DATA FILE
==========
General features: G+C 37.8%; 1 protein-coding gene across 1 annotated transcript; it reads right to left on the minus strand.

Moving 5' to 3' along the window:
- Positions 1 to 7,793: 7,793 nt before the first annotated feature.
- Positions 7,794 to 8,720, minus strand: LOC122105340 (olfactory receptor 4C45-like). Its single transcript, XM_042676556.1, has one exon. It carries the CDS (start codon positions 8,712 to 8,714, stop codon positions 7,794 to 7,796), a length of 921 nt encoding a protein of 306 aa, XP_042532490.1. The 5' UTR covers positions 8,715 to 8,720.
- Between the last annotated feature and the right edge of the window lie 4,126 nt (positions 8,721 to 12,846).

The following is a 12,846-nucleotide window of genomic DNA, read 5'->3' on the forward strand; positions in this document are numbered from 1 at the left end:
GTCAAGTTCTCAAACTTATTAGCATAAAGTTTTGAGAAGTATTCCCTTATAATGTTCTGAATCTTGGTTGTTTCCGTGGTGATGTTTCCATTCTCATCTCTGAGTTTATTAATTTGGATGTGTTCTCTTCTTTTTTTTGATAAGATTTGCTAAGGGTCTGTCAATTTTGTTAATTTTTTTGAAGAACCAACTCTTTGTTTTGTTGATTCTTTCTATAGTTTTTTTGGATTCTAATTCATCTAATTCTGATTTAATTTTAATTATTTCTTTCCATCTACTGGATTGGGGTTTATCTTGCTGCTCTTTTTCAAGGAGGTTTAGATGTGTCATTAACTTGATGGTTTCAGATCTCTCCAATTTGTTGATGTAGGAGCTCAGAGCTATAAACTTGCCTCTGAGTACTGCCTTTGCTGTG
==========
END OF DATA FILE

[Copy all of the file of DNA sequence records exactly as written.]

General features: G+C 37.8%; 1 protein-coding gene across 1 annotated transcript; it reads right to left on the minus strand.

Moving 5' to 3' along the window:
- Positions 1 to 7,793: 7,793 nt before the first annotated feature.
- Positions 7,794 to 8,720, minus strand: LOC122105340 (olfactory receptor 4C45-like). Its single transcript, XM_042676556.1, has one exon. It carries the CDS (start codon positions 8,712 to 8,714, stop codon positions 7,794 to 7,796), a length of 921 nt encoding a protein of 306 aa, XP_042532490.1. The 5' UTR covers positions 8,715 to 8,720.
- Between the last annotated feature and the right edge of the window lie 4,126 nt (positions 8,721 to 12,846).

The following is a 12,846-nucleotide window of genomic DNA, read 5'->3' on the forward strand; positions in this document are numbered from 1 at the left end:
GTCAAGTTCTCAAACTTATTAGCATAAAGTTTTGAGAAGTATTCCCTTATAATGTTCTGAATCTTGGTTGTTTCCGTGGTGATGTTTCCATTCTCATCTCTGAGTTTATTAATTTGGATGTGTTCTCTTCTTTTTTTTGATAAGATTTGCTAAGGGTCTGTCAATTTTGTTAATTTTTTTGAAGAACCAACTCTTTGTTTTGTTGATTCTTTCTATAGTTTTTTTGGATTCTAATTCATCTAATTCTGATTTAATTTTAATTATTTCTTTCCATCTACTGGATTGGGGTTTATCTTGCTGCTCTTTTTCAAGGAGGTTTAGATGTGTCATTAACTTGATGGTTTCAGATCTCTCCAATTTGTTGATGTAGGAGCTCAGAGCTATAAACTTGCCTCTGAGTACTGCCTTTGCTGTG